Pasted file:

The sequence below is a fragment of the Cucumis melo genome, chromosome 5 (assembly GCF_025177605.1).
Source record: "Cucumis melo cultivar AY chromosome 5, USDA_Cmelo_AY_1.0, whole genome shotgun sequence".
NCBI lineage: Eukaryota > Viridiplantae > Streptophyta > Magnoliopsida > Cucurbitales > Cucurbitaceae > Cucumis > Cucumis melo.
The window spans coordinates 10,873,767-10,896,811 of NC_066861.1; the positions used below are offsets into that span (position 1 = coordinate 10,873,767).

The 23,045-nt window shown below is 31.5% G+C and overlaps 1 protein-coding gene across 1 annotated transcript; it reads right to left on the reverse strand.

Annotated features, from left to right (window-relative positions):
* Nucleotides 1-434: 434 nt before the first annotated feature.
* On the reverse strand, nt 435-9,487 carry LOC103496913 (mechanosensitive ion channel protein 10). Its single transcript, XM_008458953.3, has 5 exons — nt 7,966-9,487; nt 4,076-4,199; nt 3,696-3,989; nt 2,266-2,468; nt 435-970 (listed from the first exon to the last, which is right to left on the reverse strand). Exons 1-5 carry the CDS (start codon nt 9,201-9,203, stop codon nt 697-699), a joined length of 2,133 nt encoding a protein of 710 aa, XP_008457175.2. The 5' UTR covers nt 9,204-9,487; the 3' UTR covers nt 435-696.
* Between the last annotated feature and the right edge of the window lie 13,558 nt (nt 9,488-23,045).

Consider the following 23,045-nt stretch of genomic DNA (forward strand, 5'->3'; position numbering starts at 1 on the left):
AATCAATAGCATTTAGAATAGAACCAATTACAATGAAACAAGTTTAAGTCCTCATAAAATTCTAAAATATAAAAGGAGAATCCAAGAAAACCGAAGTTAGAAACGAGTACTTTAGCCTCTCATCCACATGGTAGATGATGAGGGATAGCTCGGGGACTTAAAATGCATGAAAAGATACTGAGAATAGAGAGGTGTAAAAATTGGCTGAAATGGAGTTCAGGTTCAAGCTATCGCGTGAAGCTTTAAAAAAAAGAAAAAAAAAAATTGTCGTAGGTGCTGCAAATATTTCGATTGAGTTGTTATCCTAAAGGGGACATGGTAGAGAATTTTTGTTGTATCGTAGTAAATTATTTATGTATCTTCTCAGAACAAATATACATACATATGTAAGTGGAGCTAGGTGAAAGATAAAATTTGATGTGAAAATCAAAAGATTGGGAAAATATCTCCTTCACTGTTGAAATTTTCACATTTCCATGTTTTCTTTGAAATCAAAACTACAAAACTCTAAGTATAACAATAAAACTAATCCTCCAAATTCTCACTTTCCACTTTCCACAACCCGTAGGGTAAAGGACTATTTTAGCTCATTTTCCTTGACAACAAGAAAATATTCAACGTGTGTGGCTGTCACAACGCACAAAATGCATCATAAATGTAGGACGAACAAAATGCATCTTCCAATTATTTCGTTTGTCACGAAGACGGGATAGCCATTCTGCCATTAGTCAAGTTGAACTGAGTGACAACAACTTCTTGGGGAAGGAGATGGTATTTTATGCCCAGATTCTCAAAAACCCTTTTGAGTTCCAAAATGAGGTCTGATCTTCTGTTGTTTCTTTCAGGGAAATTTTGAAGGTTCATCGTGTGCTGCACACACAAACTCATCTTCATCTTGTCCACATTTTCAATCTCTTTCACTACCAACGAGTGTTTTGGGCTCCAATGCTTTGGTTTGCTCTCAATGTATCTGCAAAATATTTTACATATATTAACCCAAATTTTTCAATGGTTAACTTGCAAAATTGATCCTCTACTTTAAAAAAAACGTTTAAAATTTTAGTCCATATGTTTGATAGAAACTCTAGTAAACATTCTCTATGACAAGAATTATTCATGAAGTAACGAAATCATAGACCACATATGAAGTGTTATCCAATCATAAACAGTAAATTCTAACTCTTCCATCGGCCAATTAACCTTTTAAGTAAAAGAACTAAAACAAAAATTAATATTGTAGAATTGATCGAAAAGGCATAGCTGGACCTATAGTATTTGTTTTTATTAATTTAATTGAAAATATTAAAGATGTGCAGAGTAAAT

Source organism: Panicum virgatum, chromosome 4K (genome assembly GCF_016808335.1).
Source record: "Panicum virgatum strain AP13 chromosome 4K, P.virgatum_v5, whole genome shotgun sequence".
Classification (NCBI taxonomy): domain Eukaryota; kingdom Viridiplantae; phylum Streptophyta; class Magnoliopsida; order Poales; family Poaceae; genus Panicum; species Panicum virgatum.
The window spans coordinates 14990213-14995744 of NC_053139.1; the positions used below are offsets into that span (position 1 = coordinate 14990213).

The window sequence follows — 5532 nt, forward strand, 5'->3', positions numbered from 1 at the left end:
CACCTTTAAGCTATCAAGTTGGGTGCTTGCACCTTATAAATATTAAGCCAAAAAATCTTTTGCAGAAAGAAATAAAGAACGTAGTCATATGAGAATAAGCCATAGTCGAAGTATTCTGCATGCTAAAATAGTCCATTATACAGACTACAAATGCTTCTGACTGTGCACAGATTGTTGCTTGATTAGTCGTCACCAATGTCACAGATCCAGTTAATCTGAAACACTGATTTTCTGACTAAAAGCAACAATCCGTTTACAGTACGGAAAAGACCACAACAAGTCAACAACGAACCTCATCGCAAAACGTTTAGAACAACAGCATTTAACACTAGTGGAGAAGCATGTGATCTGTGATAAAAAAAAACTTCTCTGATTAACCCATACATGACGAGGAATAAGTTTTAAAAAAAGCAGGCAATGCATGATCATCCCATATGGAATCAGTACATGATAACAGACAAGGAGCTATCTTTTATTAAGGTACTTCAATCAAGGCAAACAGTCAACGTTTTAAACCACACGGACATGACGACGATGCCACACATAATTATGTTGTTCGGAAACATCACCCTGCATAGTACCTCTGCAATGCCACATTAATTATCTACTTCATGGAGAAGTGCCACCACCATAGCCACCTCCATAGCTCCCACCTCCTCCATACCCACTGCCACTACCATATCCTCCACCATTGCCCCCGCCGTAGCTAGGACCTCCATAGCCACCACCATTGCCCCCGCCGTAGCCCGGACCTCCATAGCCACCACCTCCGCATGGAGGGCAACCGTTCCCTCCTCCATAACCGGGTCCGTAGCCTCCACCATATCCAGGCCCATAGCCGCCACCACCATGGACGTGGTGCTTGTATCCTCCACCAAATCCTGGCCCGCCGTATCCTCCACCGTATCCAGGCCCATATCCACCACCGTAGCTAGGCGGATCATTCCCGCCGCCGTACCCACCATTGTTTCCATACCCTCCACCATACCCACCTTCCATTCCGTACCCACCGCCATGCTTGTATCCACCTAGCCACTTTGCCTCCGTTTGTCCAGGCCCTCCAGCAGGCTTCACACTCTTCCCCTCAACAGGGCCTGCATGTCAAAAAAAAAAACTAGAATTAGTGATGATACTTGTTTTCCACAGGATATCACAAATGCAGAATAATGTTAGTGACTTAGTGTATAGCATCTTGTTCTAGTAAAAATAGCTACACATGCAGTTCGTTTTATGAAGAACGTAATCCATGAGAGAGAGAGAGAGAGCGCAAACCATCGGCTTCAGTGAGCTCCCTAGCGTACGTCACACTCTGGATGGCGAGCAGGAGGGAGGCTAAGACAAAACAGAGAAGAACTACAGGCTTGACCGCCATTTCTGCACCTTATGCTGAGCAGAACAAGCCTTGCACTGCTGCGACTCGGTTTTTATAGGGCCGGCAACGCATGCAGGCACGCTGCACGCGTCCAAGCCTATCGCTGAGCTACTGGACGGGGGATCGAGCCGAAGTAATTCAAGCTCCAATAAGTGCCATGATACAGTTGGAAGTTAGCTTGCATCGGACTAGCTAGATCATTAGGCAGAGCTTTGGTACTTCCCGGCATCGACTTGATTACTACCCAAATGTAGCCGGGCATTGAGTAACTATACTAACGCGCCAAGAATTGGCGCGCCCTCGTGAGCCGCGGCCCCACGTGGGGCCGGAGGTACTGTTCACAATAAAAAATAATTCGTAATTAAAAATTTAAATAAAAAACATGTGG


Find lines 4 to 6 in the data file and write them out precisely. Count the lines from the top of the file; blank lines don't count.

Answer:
The window spans coordinates 10,873,767-10,896,811 of NC_066861.1; the positions used below are offsets into that span (position 1 = coordinate 10,873,767).

The 23,045-nt window shown below is 31.5% G+C and overlaps 1 protein-coding gene across 1 annotated transcript; it reads right to left on the reverse strand.

Annotated features, from left to right (window-relative positions):